Global Code of Ethics for Tourism


Adopted by resolution A/RES/406(XIII) at the thirteenth WTO General Assembly (Santiago, Chile, 27 September -1 October 1999).

 

Resolution adopted by the General Assembly                                                                 

 

21 December 2001

The General Assembly,

Recalling its resolution 32/156 of 19 December 1977, by which it approved the Agreement on Cooperation and Relationships between the United Nations and the World Tourism Organization,

Reaffirming paragraph 5 of its resolution 36/41 of 19 November 1981, in which it deci-ded that the World Tourism Organization might participate, on a continuing basis, in the work of the General Assembly in areas of concern to that organization,

Recalling the Manila Declaration on World Tourism of 10 October 1980 adopted under the auspices of the World Tourism Organization,1 the Rio Declaration on Environment and Development 2 and Agenda 21 3 adopted at the United Nations Conference on Environment and Development on 14 June 1992, and taking note of the Amman Declaration on Peace through Tourism adopted at the Global Summit on Peace through Tourism on 11 November 2000,

Considering that the Commission on Sustainable Development, at its seventh ses-sion, held in April 1999, expressed interest in a global code of ethics for tourism and invited the World Tourism Organization to consider the participation of informed major groups in the development, implementation and monitoring of its globlal code of ethics for tourism,

Recalling its resolution 53/200 of 15 December 1998 on the proclamation of 2002 as the International Year of Ecotourism, in which, inter alia, it reaffirmed Economic and Social Council resolution 1998/40 of 30 July 1998, recognizing the support of the World Tourism Organization for the importance of ecotourism, in particular the desig-nation of the year 2002 as the International Year of Ecotourism, in fostering better understanding among peoples everywhere, in leading to greater awareness of the rich heritage of various civilizations and in bringing about a better appreciation of the inherent values of different cultures, thereby contributing to the strengthening of world peace,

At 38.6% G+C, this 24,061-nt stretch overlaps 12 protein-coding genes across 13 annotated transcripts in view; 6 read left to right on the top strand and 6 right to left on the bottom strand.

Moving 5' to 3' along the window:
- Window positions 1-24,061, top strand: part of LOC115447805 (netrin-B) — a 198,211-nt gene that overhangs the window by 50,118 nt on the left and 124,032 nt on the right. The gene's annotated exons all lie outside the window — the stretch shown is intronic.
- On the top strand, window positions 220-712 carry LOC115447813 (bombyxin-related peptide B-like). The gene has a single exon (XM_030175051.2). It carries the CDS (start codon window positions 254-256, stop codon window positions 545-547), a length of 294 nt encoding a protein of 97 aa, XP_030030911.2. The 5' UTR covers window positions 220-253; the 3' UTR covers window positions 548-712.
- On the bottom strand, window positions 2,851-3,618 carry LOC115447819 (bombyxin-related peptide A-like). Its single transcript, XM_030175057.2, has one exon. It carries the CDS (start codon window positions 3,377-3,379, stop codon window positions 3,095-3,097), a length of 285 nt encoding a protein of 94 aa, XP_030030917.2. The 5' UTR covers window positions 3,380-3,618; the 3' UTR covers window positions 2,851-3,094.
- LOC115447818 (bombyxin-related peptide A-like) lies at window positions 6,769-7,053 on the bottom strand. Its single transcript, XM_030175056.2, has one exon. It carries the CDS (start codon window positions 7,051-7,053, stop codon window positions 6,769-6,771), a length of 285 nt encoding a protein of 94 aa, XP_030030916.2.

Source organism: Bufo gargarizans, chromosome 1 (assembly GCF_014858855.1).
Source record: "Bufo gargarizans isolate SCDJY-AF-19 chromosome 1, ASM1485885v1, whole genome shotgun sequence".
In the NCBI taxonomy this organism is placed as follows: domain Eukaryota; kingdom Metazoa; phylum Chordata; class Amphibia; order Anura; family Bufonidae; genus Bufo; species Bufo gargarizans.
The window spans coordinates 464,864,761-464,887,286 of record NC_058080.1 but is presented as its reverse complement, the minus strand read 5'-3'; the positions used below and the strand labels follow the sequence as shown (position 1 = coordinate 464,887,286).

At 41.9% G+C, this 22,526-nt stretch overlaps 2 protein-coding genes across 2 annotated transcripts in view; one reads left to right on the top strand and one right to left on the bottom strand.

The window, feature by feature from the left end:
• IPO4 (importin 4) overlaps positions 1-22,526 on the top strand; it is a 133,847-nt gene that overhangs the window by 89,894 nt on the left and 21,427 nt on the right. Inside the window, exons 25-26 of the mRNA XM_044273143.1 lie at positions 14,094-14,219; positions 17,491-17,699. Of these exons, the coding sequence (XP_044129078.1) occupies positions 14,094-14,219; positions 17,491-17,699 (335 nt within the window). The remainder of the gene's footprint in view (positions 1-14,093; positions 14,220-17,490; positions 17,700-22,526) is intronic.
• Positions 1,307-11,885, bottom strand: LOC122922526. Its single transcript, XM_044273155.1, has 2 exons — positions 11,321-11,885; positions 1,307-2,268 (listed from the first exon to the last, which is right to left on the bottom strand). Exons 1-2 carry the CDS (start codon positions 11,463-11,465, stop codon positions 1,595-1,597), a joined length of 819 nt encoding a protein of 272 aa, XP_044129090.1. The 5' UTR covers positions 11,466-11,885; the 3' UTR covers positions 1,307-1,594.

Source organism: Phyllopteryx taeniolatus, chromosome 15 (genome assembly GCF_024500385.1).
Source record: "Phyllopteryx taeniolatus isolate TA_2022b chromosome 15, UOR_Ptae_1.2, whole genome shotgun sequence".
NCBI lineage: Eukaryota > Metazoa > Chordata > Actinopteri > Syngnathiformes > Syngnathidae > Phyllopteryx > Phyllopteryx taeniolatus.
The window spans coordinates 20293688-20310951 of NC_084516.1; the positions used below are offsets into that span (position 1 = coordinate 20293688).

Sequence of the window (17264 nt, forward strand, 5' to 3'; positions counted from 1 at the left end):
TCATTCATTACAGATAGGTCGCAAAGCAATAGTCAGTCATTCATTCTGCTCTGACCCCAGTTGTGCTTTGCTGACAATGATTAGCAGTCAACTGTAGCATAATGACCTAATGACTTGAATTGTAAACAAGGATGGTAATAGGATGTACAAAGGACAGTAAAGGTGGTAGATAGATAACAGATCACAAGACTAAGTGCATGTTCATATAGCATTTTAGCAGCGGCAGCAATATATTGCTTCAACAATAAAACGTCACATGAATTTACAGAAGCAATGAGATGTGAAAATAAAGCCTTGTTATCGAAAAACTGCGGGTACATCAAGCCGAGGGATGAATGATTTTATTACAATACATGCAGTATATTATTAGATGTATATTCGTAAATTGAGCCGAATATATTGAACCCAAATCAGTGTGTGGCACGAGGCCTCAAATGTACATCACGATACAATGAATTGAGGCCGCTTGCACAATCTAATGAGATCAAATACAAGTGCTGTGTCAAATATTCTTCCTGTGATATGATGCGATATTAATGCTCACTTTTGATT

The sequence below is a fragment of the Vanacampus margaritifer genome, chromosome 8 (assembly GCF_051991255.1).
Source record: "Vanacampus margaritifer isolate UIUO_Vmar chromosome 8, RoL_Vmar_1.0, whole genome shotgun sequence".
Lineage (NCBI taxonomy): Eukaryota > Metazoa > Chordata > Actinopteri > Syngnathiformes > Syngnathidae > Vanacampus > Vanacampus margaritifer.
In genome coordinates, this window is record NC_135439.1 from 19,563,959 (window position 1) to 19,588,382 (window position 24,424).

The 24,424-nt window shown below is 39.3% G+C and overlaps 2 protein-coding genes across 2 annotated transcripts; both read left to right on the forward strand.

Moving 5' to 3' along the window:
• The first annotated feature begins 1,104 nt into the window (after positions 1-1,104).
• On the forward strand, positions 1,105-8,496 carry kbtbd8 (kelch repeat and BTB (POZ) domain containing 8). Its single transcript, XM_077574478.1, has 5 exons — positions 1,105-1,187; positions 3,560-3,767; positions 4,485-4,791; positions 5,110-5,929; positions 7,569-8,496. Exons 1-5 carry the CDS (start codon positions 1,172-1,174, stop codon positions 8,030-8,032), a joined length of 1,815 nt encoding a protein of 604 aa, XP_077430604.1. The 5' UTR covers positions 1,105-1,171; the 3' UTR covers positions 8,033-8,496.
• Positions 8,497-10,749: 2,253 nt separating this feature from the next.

Recognizing the important dimension and role of tourism as a positive instrument towards the alleviation of poverty and the improvement of the quality of life for all people, its potential to make a contribution to economic and social development, especially of the developing countries, and its emergence as a vital force for the pro-motion of international understanding, peace and prosperity,

  1. Takes note with interest of the Global Code of Ethics for Tourism adopted at the thirteenth session of the General Assembly of the World Tourism Organization,6 which outlines principles to guide tourism development and to serve as a frame of referen-ce for the different stakeholders in the tourism sector, with the objective of minimi-zing the negative impact of tourism on environment and on cultural heritage while maximizing the benefits of tourism in promoting sustainable development and poverty alleviation as well as understanding among nations;
  2. Emphasizes the need for the promotion of a responsible and sustainable tou-rism that could be beneficial to all sectors of society;
  3. Invites Governments and other stakeholders in the tourism sector to consider intro-ducing, as appropriate, the contents of the Global Code of Ethics for Tourism in rele-vant laws, regulations and professional practices, and, in this regard, recognizes with appreciation the efforts made and measures already undertaken by some States;
  4. Encourages the World Tourism Organization to promote effective follow-up to the Global Code of Ethics for Tourism, with the involvement of relevant stakeholders in the tourism sector;
  5. Requests the Secretary-General to follow up developments related to the imple-mentation of the present resolution based on the reports of the World Tourism Organizaion and to report thereon to the General Assembly at its fifty-ninth session.

 

PREAMBLE